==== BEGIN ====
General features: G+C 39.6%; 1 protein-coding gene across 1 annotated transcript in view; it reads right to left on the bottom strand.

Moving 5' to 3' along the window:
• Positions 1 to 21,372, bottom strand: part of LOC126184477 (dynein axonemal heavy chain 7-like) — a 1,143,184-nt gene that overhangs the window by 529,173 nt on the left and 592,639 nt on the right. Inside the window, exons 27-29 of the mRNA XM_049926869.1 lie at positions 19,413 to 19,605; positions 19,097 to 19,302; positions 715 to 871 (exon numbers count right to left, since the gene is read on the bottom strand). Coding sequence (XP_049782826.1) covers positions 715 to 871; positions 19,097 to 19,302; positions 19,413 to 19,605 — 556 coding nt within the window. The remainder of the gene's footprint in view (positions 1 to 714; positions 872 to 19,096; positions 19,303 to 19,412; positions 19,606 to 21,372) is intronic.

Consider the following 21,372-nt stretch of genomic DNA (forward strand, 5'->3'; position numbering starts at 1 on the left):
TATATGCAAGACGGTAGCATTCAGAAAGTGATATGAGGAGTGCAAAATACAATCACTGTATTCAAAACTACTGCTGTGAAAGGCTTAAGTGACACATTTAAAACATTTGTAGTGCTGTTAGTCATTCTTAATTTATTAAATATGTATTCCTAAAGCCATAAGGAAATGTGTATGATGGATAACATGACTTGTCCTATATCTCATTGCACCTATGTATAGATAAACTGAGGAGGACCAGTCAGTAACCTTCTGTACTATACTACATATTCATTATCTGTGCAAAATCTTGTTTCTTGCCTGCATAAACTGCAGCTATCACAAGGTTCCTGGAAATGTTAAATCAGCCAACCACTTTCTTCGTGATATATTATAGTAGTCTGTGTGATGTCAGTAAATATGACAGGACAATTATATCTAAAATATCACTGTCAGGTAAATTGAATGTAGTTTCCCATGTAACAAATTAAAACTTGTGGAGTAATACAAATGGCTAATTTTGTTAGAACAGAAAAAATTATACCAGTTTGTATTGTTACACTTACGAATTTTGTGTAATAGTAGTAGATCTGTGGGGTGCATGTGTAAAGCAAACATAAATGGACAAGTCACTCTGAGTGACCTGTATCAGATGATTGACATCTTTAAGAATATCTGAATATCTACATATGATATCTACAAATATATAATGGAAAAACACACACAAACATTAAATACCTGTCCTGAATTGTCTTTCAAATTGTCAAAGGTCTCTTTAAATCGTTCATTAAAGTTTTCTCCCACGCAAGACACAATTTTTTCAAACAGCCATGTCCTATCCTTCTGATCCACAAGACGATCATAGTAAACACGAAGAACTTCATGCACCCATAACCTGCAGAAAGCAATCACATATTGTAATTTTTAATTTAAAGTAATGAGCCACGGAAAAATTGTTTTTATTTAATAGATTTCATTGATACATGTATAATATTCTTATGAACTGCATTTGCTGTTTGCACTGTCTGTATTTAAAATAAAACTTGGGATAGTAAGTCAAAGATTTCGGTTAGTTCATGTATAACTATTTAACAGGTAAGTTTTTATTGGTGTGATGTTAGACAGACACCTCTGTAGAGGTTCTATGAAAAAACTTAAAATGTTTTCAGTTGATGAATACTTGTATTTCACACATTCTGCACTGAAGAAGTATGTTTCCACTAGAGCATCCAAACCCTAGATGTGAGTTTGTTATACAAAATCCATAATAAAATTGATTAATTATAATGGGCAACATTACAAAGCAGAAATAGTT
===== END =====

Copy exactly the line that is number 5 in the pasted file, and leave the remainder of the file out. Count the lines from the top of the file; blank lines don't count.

TATATGCAAGACGGTAGCATTCAGAAAGTGATATGAGGAGTGCAAAATACAATCACTGTATTCAAAACTACTGCTGTGAAAGGCTTAAGTGACACATTTAAAACATTTGTAGTGCTGTTAGTCATTCTTAATTTATTAAATATGTATTCCTAAAGCCATAAGGAAATGTGTATGATGGATAACATGACTTGTCCTATATCTCATTGCACCTATGTATAGATAAACTGAGGAGGACCAGTCAGTAACCTTCTGTACTATACTACATATTCATTATCTGTGCAAAATCTTGTTTCTTGCCTGCATAAACTGCAGCTATCACAAGGTTCCTGGAAATGTTAAATCAGCCAACCACTTTCTTCGTGATATATTATAGTAGTCTGTGTGATGTCAGTAAATATGACAGGACAATTATATCTAAAATATCACTGTCAGGTAAATTGAATGTAGTTTCCCATGTAACAAATTAAAACTTGTGGAGTAATACAAATGGCTAATTTTGTTAGAACAGAAAAAATTATACCAGTTTGTATTGTTACACTTACGAATTTTGTGTAATAGTAGTAGATCTGTGGGGTGCATGTGTAAAGCAAACATAAATGGACAAGTCACTCTGAGTGACCTGTATCAGATGATTGACATCTTTAAGAATATCTGAATATCTACATATGATATCTACAAATATATAATGGAAAAACACACACAAACATTAAATACCTGTCCTGAATTGTCTTTCAAATTGTCAAAGGTCTCTTTAAATCGTTCATTAAAGTTTTCTCCCACGCAAGACACAATTTTTTCAAACAGCCATGTCCTATCCTTCTGATCCACAAGACGATCATAGTAAACACGAAGAACTTCATGCACCCATAACCTGCAGAAAGCAATCACATATTGTAATTTTTAATTTAAAGTAATGAGCCACGGAAAAATTGTTTTTATTTAATAGATTTCATTGATACATGTATAATATTCTTATGAACTGCATTTGCTGTTTGCACTGTCTGTATTTAAAATAAAACTTGGGATAGTAAGTCAAAGATTTCGGTTAGTTCATGTATAACTATTTAACAGGTAAGTTTTTATTGGTGTGATGTTAGACAGACACCTCTGTAGAGGTTCTATGAAAAAACTTAAAATGTTTTCAGTTGATGAATACTTGTATTTCACACATTCTGCACTGAAGAAGTATGTTTCCACTAGAGCATCCAAACCCTAGATGTGAGTTTGTTATACAAAATCCATAATAAAATTGATTAATTATAATGGGCAACATTACAAAGCAGAAATAGTT